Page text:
Distracted driving can be deadly

LIHUE — Since January, Kauai officers have issued more than 220 tickets to drivers who’ve been on their phones and putting other roadway users’ lives at risk, according to recent KPD stats.

Today, the Hawaii Department of Transportation, together with KPD and Toyota Hawaii, will be educating Kauai drivers about the dangers of distracted driving at Kukui Grove Center between 9 a.m. and 7 p.m. for National Distracted Driving Awareness Month.

“The collaborative effort between the county police departments and the state Department of Transportation to host community events during Distracted Driving Awareness month helps us to educate the public on the dangers of distracted driving,” said KPD Chief Darryl Perry. “We hope to encourage all motorists to exercise safe practices while on the road to help keep each other safe.”

The presentation at Kukui Grove will include a new, state-of-the-art digital simulator system that allows the public, especially students, to experience how dangerous it would be to operate a vehicle while being distracted. The digital simulator system is the only one of its kind in Hawaii, according to HDOT.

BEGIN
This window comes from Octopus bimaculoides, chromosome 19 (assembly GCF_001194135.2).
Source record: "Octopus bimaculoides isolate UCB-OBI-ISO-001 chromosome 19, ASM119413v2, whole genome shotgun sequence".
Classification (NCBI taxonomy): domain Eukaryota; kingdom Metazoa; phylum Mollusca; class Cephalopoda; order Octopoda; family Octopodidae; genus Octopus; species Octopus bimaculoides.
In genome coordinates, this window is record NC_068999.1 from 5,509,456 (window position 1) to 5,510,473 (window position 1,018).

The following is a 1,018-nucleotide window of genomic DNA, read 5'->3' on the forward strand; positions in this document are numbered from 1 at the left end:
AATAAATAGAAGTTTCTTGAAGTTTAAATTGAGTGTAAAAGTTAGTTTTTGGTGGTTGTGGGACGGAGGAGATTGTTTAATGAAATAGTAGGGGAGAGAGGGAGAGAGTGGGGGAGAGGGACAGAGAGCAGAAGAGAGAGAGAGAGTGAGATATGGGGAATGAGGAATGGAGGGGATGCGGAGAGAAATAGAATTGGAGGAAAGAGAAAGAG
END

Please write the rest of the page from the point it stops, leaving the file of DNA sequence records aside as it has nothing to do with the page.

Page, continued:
“Driving requires one’s full attention, and any distraction can lead to dangerous and possibly deadly implications,” said Ford Fuchigami, HDOT director. “The goal of this campaign is to change driver behavior, and that change begins with education. We hope that once people see the statistics, they will evaluate and alter their driving habits to help protect themselves and others on the road.”

According to the National Highway Traffic Safety Administration, at any given daylight moment across the country, approximately 660,000 drivers are using cell phones or manipulating electronic devices while driving, a number that has held steady since 2010.

Nationwide in 2014, 3,179 people were killed, and 431,000 were injured nationwide in motor vehicle crashes involving distracted driving. Additional research shows that 10 percent of drivers under the age of 20 involved in fatal crashes were reported as being distracted at the time of the crash.

“We hope that by experiencing the dangers of distracted driving in a safe, controlled environment, people will think twice about doing it in real life and possibly making a fatal mistake,” Fuchigami said. “You may get a second chance in the simulator exercise, but sadly, that is not the case in real life.”


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